Last night I was fortunate enough to be among a packed audience of 60+ folks at a "Conversation with Ken Swift and Joe Schloss, PhD" at the NYU Tisch School of the Arts. Ken and Joe were speaking on the subject of b-boying as a cultural phenomenon historically, in the present day, and into the future. I've heard Ken speak in the past about b-boying, and hip-hop dance, so I wasn't expecting much new territory to be covered. I was very wrong.
It was cool seeing the mix of academics, younger b-boys and b-girls, and elder dancers in the audience. I sat next to Jessica, a young Italian b-girl from the Flavor Kingz crew out of Rome. "We have the moves in Italy, but we don't have the culture," she explained to me. "That is why I am here."
We all got a lesson in hip-hop culture — the "five elements" — over the next two hours….
For me, one of the most interesting topics we kept coming back to was how to preserve the essence of b-boying, and hip-hop culture in general, now that it is global and being named and claimed in a number of different contexts. A couple dancers put it bluntly: what do we do when the originators are all gone?
As someone who practices another dance form, Lindy Hop, that faces similar dilemmas, it's one that is close to my heart. With the passing of legendary lindy hopper Frankie Manning last April, the question of preservation and continuation of the legacy has been foremost of many of our minds and hearts.
At this discussion about b-boying, there were a number of answers.
From an academic perspective, Joe Schloss, PhD, has been chronicling b-boying as an artform through his research and publishing. Notably his book Foundation that came out last year. Similarly, Imani Johnson, PhD, a Post-Doctoral Fellow in the Department of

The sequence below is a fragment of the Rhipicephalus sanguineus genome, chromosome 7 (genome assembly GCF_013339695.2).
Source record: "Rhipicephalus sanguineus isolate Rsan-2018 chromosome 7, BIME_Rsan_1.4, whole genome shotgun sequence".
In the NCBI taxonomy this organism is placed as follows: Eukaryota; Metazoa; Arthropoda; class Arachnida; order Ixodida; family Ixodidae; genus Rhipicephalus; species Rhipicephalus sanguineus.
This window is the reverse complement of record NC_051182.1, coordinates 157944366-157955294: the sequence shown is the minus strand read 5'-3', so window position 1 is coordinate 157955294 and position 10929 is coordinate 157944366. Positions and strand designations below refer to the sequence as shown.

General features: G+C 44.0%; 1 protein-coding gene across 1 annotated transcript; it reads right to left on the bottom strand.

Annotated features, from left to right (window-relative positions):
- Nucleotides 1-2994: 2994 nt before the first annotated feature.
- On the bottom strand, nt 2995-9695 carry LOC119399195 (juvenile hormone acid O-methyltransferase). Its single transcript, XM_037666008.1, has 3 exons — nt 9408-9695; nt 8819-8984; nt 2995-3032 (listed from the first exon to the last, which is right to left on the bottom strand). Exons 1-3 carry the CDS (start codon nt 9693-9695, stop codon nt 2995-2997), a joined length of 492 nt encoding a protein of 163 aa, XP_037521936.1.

Performance Studies at NYU, is researching the b-boy "cypher" as a cultural form.
There was pushback against the notion of the academy saving hip-hop, however. Another professor in the audience chided audience members for taking
frantic notes when they should be just focusing on the legends in the
room and taking in their essence (or something like that.)
Ken Swift argued that it was the face-to-face transferal of knowledge from elder to younger dancer that was key. Joe Schloss agreed, adding that hip-hop dance was unique in that you had teenage dancers who eagerly learned from 40-year-olds, which was not something you see much in common culture.
Joe continued, explaining that hip-hop dance was notable not just because of the movement but because of how it was imparted, not through formal studio classes, but through imitation, competition and innovation. Ken related how as a b-boy, you never asked another dancer how they did something. You studied it on the sly and then tried to emulate it in private.
This vernacular form of learning really struck me, as someone who has been stuck in the studio learning mode for awhile and not knowing how to take it further.
From Ken's perspective, it's about being humble, and acknowledging that everything builds upon something that someone in the past created. (Check this video for example.) Ken learned from the dancers that he idolized, we learn from Ken, and someday someone will learn from us. So you got to give respect to your roots and your elders who taught you.
Joe related how in b-boy online forums, dancers get into heated debates about who did what move first — Did Frosty invent the "suicide"? Who was the first to do an air flair? Etc. This is both healthy and destructive. It's healthy to keep going back to give credit to those that innovated and contributed to the dance. But it's destructive when it divides us and creates fights — sometimes real fist-fights — about who "stole" and "bit" from who.
Kudos to the Hip-hop Theater Festival for organizing this event, and NYU for hosting. It's certainly an important topic, particularly how you preserve this vernacular artform.
As a way of moving forward, I think it would be interesting to host a conversation among dancers and academics on how older vernacular dance forms like flamenco, lindy hop, tango and tap preserve their forms. I think this might be instructive for b-boying and hip-hop dance as they seek ways to protect their art. B-boying is after all not the first "street dance" and breakers can learn from older traditions, just as they learn from each other.
As the event came to a close, and the b-boys were exchanging hugs and clasps, I saw that the Italian b-girl Jessica seemed troubled.
"So did you get out of this what you hoped?" I asked.
She frowned. "We have a lot of work to do in Italy." I guess we all do.